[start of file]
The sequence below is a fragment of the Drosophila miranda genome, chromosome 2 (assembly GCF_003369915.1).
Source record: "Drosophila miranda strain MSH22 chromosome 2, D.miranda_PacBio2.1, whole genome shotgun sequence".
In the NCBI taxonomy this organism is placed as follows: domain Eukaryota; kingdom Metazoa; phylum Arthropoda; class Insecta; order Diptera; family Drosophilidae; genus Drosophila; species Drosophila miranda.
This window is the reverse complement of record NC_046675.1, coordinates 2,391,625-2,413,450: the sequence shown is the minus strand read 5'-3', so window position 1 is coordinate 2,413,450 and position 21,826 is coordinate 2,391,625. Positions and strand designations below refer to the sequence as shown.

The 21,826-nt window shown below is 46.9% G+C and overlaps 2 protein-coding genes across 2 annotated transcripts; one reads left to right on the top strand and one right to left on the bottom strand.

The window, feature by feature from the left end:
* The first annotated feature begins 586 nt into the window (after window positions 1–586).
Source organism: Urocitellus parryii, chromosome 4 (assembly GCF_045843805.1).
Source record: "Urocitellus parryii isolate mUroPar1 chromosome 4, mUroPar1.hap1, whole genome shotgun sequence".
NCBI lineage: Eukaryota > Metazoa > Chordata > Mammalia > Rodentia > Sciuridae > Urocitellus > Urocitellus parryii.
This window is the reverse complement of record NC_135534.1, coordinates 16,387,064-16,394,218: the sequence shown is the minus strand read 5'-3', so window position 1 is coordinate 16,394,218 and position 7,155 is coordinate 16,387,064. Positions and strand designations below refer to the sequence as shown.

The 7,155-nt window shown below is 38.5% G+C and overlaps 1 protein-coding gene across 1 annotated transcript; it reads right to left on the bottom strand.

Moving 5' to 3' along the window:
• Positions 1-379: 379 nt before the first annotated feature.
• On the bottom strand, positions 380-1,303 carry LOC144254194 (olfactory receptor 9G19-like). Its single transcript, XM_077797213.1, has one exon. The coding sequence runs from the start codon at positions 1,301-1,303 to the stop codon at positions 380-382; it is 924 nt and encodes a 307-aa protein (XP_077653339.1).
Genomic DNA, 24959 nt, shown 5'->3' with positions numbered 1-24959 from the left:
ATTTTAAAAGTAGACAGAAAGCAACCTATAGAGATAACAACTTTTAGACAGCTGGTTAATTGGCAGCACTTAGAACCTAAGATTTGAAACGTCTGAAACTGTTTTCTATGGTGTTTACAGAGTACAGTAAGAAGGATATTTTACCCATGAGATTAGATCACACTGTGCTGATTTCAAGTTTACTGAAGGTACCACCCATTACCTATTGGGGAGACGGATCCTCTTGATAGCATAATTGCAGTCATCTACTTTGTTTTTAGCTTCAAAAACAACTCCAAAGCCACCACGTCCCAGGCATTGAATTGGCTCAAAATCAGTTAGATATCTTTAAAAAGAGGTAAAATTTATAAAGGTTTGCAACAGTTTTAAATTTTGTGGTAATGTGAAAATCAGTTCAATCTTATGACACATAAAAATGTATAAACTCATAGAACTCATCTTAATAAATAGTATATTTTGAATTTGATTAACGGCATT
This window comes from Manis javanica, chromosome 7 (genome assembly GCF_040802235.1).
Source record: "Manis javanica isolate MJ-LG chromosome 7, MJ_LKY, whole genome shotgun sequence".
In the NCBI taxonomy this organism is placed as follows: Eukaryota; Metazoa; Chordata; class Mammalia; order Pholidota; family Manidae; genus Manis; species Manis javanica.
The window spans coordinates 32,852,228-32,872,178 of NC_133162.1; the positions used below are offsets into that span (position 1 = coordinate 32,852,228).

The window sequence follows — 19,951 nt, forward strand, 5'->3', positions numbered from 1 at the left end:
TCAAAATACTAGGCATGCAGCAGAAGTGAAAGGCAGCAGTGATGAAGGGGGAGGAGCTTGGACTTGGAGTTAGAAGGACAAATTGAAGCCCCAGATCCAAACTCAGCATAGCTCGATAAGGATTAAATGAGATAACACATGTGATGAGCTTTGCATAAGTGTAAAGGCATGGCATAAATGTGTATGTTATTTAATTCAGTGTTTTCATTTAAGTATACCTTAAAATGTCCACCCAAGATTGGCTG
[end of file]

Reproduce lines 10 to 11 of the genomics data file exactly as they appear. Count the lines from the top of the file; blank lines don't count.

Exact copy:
NCBI lineage: Eukaryota > Metazoa > Chordata > Mammalia > Rodentia > Sciuridae > Urocitellus > Urocitellus parryii.
This window is the reverse complement of record NC_135534.1, coordinates 16,387,064-16,394,218: the sequence shown is the minus strand read 5'-3', so window position 1 is coordinate 16,394,218 and position 7,155 is coordinate 16,387,064. Positions and strand designations below refer to the sequence as shown.